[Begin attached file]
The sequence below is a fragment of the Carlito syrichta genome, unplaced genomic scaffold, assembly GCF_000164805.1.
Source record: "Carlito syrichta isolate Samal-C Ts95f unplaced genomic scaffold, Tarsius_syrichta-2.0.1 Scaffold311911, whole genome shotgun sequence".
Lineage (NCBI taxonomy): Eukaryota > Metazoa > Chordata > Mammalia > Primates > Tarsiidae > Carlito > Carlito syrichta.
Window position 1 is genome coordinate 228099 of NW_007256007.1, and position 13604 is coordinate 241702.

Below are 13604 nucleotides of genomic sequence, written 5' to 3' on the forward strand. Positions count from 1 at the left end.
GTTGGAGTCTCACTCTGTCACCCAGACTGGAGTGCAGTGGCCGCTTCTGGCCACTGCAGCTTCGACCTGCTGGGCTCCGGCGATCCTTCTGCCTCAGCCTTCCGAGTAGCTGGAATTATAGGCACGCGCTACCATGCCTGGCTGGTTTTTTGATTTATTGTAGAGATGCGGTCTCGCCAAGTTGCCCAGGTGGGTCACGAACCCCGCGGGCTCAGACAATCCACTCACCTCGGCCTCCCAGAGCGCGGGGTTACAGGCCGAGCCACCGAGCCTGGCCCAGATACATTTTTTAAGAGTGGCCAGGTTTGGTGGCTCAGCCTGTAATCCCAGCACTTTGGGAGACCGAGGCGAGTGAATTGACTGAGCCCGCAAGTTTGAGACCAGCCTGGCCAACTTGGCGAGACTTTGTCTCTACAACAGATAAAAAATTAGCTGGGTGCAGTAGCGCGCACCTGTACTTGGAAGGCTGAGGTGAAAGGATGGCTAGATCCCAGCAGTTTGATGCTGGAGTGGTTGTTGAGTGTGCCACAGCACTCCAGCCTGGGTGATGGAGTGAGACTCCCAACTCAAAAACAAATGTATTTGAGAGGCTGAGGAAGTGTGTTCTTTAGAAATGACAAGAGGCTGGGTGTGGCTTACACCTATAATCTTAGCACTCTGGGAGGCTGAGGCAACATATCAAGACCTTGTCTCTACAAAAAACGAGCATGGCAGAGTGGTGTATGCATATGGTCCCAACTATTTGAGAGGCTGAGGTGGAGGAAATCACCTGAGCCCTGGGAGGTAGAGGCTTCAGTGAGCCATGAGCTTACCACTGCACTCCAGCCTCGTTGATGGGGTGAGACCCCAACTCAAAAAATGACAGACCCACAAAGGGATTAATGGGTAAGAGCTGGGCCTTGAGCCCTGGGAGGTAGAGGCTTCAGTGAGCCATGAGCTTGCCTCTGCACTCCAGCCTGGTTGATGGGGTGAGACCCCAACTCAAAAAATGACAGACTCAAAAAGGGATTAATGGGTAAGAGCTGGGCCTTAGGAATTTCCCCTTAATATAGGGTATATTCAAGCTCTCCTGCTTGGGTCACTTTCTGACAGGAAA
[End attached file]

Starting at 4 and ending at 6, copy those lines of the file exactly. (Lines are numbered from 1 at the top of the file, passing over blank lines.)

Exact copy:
Window position 1 is genome coordinate 228099 of NW_007256007.1, and position 13604 is coordinate 241702.

Below are 13604 nucleotides of genomic sequence, written 5' to 3' on the forward strand. Positions count from 1 at the left end.
GTTGGAGTCTCACTCTGTCACCCAGACTGGAGTGCAGTGGCCGCTTCTGGCCACTGCAGCTTCGACCTGCTGGGCTCCGGCGATCCTTCTGCCTCAGCCTTCCGAGTAGCTGGAATTATAGGCACGCGCTACCATGCCTGGCTGGTTTTTTGATTTATTGTAGAGATGCGGTCTCGCCAAGTTGCCCAGGTGGGTCACGAACCCCGCGGGCTCAGACAATCCACTCACCTCGGCCTCCCAGAGCGCGGGGTTACAGGCCGAGCCACCGAGCCTGGCCCAGATACATTTTTTAAGAGTGGCCAGGTTTGGTGGCTCAGCCTGTAATCCCAGCACTTTGGGAGACCGAGGCGAGTGAATTGACTGAGCCCGCAAGTTTGAGACCAGCCTGGCCAACTTGGCGAGACTTTGTCTCTACAACAGATAAAAAATTAGCTGGGTGCAGTAGCGCGCACCTGTACTTGGAAGGCTGAGGTGAAAGGATGGCTAGATCCCAGCAGTTTGATGCTGGAGTGGTTGTTGAGTGTGCCACAGCACTCCAGCCTGGGTGATGGAGTGAGACTCCCAACTCAAAAACAAATGTATTTGAGAGGCTGAGGAAGTGTGTTCTTTAGAAATGACAAGAGGCTGGGTGTGGCTTACACCTATAATCTTAGCACTCTGGGAGGCTGAGGCAACATATCAAGACCTTGTCTCTACAAAAAACGAGCATGGCAGAGTGGTGTATGCATATGGTCCCAACTATTTGAGAGGCTGAGGTGGAGGAAATCACCTGAGCCCTGGGAGGTAGAGGCTTCAGTGAGCCATGAGCTTACCACTGCACTCCAGCCTCGTTGATGGGGTGAGACCCCAACTCAAAAAATGACAGACCCACAAAGGGATTAATGGGTAAGAGCTGGGCCTTGAGCCCTGGGAGGTAGAGGCTTCAGTGAGCCATGAGCTTGCCTCTGCACTCCAGCCTGGTTGATGGGGTGAGACCCCAACTCAAAAAATGACAGACTCAAAAAGGGATTAATGGGTAAGAGCTGGGCCTTAGGAATTTCCCCTTAATATAGGGTATATTCAAGCTCTCCTGCTTGGGTCACTTTCTGACAGGAAA